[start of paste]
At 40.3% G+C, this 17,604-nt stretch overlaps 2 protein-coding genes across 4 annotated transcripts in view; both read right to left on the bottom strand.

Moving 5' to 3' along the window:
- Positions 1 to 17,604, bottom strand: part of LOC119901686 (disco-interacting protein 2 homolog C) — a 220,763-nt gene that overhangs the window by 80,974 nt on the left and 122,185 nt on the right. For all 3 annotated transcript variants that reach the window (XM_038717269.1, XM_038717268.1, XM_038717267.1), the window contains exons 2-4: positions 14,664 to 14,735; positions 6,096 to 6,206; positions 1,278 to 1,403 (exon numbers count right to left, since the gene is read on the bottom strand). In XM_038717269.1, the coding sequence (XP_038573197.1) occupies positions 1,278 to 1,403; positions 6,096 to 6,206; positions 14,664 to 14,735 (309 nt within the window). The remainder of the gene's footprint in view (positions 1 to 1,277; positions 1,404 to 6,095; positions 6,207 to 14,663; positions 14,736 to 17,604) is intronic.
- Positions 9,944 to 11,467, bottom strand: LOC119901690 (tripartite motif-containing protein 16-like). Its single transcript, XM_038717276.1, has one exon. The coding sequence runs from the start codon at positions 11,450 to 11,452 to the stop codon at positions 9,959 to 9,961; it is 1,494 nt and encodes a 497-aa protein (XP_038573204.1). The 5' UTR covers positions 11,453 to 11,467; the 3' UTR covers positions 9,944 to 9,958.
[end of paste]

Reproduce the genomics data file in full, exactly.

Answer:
At 40.3% G+C, this 17,604-nt stretch overlaps 2 protein-coding genes across 4 annotated transcripts in view; both read right to left on the bottom strand.

Moving 5' to 3' along the window:
- Positions 1 to 17,604, bottom strand: part of LOC119901686 (disco-interacting protein 2 homolog C) — a 220,763-nt gene that overhangs the window by 80,974 nt on the left and 122,185 nt on the right. For all 3 annotated transcript variants that reach the window (XM_038717269.1, XM_038717268.1, XM_038717267.1), the window contains exons 2-4: positions 14,664 to 14,735; positions 6,096 to 6,206; positions 1,278 to 1,403 (exon numbers count right to left, since the gene is read on the bottom strand). In XM_038717269.1, the coding sequence (XP_038573197.1) occupies positions 1,278 to 1,403; positions 6,096 to 6,206; positions 14,664 to 14,735 (309 nt within the window). The remainder of the gene's footprint in view (positions 1 to 1,277; positions 1,404 to 6,095; positions 6,207 to 14,663; positions 14,736 to 17,604) is intronic.
- Positions 9,944 to 11,467, bottom strand: LOC119901690 (tripartite motif-containing protein 16-like). Its single transcript, XM_038717276.1, has one exon. The coding sequence runs from the start codon at positions 11,450 to 11,452 to the stop codon at positions 9,959 to 9,961; it is 1,494 nt and encodes a 497-aa protein (XP_038573204.1). The 5' UTR covers positions 11,453 to 11,467; the 3' UTR covers positions 9,944 to 9,958.